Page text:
Econ Nobel won by Yalie

George Akerlof ’62, a University of California at Berkeley economics professor, has always considered himself a polite person, but when he answered the phone at 6:17 a.m. last Wednesday, all forms of common courtesy suddenly evaded him. It was a call from Stockholm, Sweden informing him that he had won the Nobel Memorial Prize in Economic Sciences — and he forgot to say “thank you.”

“I was just so stunned,” Akerlof said. “The only thing I could say was ‘Yes!’ ‘Yes!’ ‘Yes!'”

The Nobel Foundation honored Akerlof for a study he had done more than 30 years ago. That landmark work analyzed the market for used cars as an example of situations in which a buyer and a seller have different levels of information in a transaction.

Nobel Memorial Prizes in Economic Sciences were also awarded to Columbia School of Business professor Joseph Stiglitz and Stanford economics professor A. Michael Spence, both for their contributions to asymmetric information.

Although there had been much speculation that he would win the prize in the near future, Akerlof said neither he nor his family really expected it.

“There was some discussion that he was being considered and that his name was high up on the list,” said Carl Akerlof ’60, George’s brother. “But I certainly didn’t know that it would be this year.”

In the wake of such a pleasant surprise, his family members had nothing but praise for their newly crowned Nobel laureate.

“Well, I’m obviously very proud of him,” said his wife, Janet Yellen GRD ’71. “He’s made a lot of terrific contributions to economics, and he’s also done a lot of work in integrating other fields like sociology and psychology with economics.”

Yellen, also a UC Berkeley economics professor, is currently a member of the Yale Corporation. She also served as the chair of the president’s Council of Economic Advisors from 1997 to 1999.

“Both of my parents are economists, so they talk about economics quite a bit,” said Robert Akerlof ’02, their son, who is majoring in economics and mathematics. “They’re both true intellectuals in the sense that they truly enjoy talking about economics, and some kids might not like that, but I really do. I feel quite able to participate in the discussions.”

Following his undergraduate days at Yale, Akerlof earned a Ph.D. in economics from the Massachusetts Institute of Technology in 1966. And during the 1970s, Akerlof served on the Council of Economic Advisers as well as the Federal Reserve System Board of Governors.

An economics and mathematics major and a Directed Studies alum, Akerlof spent most of his evenings working alongside U.S. Senator Joseph Lieberman ’64 and Washington Post Associate Editor Robert Kaiser ’64 at the Yale Daily News.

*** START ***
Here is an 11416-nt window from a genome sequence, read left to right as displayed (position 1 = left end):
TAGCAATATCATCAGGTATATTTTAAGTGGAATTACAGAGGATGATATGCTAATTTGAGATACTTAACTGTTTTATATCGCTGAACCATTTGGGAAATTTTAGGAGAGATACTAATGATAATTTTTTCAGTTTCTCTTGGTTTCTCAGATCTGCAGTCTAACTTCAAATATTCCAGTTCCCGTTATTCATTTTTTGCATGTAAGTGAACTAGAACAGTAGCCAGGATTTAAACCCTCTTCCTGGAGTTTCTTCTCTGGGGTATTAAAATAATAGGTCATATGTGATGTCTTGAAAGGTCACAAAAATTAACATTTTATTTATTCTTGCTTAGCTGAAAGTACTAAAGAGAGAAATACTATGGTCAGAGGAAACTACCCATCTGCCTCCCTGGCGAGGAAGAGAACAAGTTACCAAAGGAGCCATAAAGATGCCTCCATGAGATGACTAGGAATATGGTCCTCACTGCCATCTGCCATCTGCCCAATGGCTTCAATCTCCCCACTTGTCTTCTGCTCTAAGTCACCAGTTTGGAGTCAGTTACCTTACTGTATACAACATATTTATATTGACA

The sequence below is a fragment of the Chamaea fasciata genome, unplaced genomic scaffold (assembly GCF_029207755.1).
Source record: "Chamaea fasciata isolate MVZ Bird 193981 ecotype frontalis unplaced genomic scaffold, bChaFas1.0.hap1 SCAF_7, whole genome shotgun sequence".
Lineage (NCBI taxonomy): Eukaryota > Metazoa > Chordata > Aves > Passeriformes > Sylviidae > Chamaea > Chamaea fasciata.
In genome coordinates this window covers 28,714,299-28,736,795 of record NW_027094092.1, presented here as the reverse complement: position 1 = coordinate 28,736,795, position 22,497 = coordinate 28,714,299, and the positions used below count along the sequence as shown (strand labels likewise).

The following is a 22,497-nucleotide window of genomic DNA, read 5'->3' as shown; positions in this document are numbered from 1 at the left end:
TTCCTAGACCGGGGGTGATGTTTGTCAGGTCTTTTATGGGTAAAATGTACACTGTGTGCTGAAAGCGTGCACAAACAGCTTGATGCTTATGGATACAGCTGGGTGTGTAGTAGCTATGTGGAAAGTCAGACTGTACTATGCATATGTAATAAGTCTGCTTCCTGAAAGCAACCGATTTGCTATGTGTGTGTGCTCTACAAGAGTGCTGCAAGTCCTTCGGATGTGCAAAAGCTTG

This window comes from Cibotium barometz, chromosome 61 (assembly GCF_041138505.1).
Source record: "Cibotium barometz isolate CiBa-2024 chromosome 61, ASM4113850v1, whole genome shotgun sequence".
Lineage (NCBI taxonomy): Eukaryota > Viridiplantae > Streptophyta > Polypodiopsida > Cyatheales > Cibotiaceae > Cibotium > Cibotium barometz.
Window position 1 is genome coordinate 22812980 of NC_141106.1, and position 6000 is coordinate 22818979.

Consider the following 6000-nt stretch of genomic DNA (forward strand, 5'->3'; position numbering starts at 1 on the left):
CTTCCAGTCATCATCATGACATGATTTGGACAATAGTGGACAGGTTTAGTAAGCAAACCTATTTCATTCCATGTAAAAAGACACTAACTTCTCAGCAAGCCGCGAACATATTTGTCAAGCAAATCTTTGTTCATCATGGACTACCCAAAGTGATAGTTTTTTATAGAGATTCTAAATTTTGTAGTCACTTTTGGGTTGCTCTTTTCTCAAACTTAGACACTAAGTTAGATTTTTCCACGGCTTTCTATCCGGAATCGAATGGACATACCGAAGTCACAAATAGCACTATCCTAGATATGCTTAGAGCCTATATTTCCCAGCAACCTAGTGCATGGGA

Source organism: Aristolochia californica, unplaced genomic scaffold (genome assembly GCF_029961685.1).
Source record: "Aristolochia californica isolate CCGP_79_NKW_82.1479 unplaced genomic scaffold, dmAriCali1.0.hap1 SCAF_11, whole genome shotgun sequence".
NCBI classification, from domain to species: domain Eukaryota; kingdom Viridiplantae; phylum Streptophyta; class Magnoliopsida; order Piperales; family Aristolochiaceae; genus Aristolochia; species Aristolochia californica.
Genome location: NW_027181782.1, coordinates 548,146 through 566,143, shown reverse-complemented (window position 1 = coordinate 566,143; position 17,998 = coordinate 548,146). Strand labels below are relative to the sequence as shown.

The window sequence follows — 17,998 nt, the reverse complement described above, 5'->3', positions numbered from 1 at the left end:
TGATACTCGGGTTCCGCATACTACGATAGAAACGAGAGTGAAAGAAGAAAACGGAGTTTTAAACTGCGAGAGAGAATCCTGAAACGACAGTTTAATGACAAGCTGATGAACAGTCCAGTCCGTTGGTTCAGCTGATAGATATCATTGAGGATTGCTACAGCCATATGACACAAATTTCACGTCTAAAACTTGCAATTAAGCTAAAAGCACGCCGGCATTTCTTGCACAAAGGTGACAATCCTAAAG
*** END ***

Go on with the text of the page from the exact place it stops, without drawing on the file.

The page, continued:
“I had a wonderful time being a Newsie,” he said. “But my Econ 1 class met at 8 a.m., and I would fall asleep because I was spending so much time on the Daily. My professor was really surprised when I did well on the final.”

Prior to becoming a senior editor in 1961, Akerlof won an award for the best News story with his article about anti-segregation sit-ins throughout the South.

Akerlof, along with Cardozo Law School Dean Monroe Price ’60 LAW ’64, ventured into the Deep South during the spring of 1960 as the movement for racial integration started gaining momentum throughout the nation. They attended demonstrations, race-related court hearings and speeches in several Southern cities, including Washington, D.C., Montgomery, Ala. and Athens, Ga.

“It was very early to go south,” Akerlof said. “But we got to interview people all over the South and I remember listening to Martin Luther King Jr. do a really rousing speech. It was great experience.”

Price said Akerlof’s recent success could be traced back to their days at the Yale Daily News.

“It’s about close observation of facts,” Price said. “The detailed work that he did on the newspaper supplied a background for his economic studies. I think [the Nobel Prize] is a real tribute to him, and I’m delighted that he won it.”

Since his time at Yale, Akerlof said he enjoys the fact that certain things, such as the campus, have not changed too much, with one notable exception.

“The big thing back then was that there were no girls on campus,” Akerlof said. “Making Yale co-educational is really the best improvement Yale has made since that time.”

But nevertheless, Akerlof said he fondly remembers campus life, such as the football games and the dances, to which girls from sister schools like Vassar College and Smith College were invited.

“It used to be that everyone would go to the football games,” he said. “Especially since there weren’t girls, football weekends were much more important to the social life. The girls would come down for the football games, and then the dance, and then I don’t know what happened…”

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